For orders or stipulations entered after October 2010, child support may also be modified after the passage of three (3) years since the last order or modification, or where a parent’s gross income changes by 15%.

Modifications of Spousal Support

The current health emergency may also prompt parents to seek a modification of maintenance payments.   A modification of spousal support also requires a “substantial change in circumstances” as measured by comparing the payor’s financial circumstances at the time of the motion and at the time of the divorce or the time when the order sought to be modified was made.   Such substantial changed circumstances may be present where the paying spouse loses a job or becomes so seriously ill that he or she cannot earn an income, where the receiving spouse is unable to support themselves or where the receiving spouse’s financial position changes negatively.

Medical Insurance

Medical insurance is obviously of paramount importance during the current health crisis.  It is imperative that both parents have readily available information regarding their children’s healthcare and the provider’s explanation of benefits.  Since typically only one of the parents maintains health insurance for the child, it is important for the parent not maintaining health insurance to get authorization from the other parent so as to be able to obtain information directly from the insurance company. For divorcing spouses, a soon-to-be former spouse cannot remain on the other party’s health insurance plan, but rather will need to transition to COBRA (if available), a private plan or secure coverage through an employer.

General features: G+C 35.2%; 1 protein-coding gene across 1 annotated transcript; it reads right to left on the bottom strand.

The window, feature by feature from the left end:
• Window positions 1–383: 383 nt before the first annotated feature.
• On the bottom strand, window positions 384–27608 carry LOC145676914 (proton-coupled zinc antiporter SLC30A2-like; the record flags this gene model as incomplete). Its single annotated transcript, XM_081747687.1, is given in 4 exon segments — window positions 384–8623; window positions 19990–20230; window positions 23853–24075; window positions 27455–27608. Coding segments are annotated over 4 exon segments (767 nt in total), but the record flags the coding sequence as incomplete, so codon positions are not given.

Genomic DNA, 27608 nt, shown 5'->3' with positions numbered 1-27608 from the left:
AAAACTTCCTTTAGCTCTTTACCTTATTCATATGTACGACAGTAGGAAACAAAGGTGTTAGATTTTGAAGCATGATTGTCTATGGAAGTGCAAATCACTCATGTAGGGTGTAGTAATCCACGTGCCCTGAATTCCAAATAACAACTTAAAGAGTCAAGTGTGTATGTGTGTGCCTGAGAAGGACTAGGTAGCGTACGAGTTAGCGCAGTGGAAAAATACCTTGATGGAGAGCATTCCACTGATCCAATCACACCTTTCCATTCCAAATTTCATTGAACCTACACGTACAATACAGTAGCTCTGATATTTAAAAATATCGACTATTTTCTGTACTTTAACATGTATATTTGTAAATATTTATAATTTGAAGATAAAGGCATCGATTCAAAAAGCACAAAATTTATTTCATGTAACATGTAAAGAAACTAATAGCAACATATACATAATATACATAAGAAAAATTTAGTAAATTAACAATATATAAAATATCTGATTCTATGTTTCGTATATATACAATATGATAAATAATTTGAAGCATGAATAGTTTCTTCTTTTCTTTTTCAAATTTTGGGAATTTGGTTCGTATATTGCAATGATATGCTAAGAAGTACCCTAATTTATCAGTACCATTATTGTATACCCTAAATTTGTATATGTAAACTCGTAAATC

Access to Courts

 New York courts currently are not accepting the filing of any new “non-essential” matters. Proceedings in New York Family Court deemed “essential”, however, include child protection intake cases involving applications to remove a child from the home, juvenile delinquency intake cases and emergency family offense petitions seeking temporary orders of protection.  As to existing actions in New York Supreme Court, motions are once again being accepted as of May 4, 2020, however, except for emergencies imminently effecting a child’s health, safety or welfare, litigants should expect postponements of previously scheduled court dates until the courts fully reopen.

Although any delay in a family matter is not ideal, the additional time may afford parties the opportunity to resolve their differences without litigation.  Alternate dispute resolution methods such as mediation remain available via videoconference despite court closures.


We hope that you are staying safe and healthy throughout this crisis. If you need assistance or have questions relating to any family law matter, please do not hesitate to contact either of our Matrimonial practice group partners, Arthur Rosenberg (at 212- 519- 5147, arosenberg@kanekessler.com) or Reid Kahn (at 212-519-5129, rkahn@kanekessler.com).  Kane Kessler’s Matrimonial practice group can assist in all family law matters including divorce, separation agreements, child custody disputes, and prenuptial and postnuptial agreements.

The offices of Kane Kessler, P.C. are open and working remotely at full capacity. We are available at all times through email, phone, and videoconferencing to address any of your legal needs and answer any of your questions.

This memo is provided for informational purposes only. It is not intended as legal advice and readers should consult counsel to discuss how these matters relate to their individual circumstances.